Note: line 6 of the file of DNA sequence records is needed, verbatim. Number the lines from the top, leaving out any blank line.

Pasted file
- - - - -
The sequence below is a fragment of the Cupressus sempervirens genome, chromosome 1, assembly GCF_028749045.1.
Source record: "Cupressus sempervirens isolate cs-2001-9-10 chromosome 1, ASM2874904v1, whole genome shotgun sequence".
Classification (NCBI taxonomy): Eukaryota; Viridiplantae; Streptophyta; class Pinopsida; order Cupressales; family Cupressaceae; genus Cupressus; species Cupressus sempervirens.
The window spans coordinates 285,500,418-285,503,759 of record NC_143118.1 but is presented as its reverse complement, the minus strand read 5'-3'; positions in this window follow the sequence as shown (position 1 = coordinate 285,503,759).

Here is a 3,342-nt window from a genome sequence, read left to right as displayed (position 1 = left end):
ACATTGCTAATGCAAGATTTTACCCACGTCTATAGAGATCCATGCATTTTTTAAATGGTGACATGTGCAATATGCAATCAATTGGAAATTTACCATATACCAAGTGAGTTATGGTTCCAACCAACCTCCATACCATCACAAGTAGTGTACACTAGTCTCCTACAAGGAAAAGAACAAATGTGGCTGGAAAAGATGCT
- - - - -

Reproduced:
ACATTGCTAATGCAAGATTTTACCCACGTCTATAGAGATCCATGCATTTTTTAAATGGTGACATGTGCAATATGCAATCAATTGGAAATTTACCATATACCAAGTGAGTTATGGTTCCAACCAACCTCCATACCATCACAAGTAGTGTACACTAGTCTCCTACAAGGAAAAGAACAAATGTGGCTGGAAAAGATGCT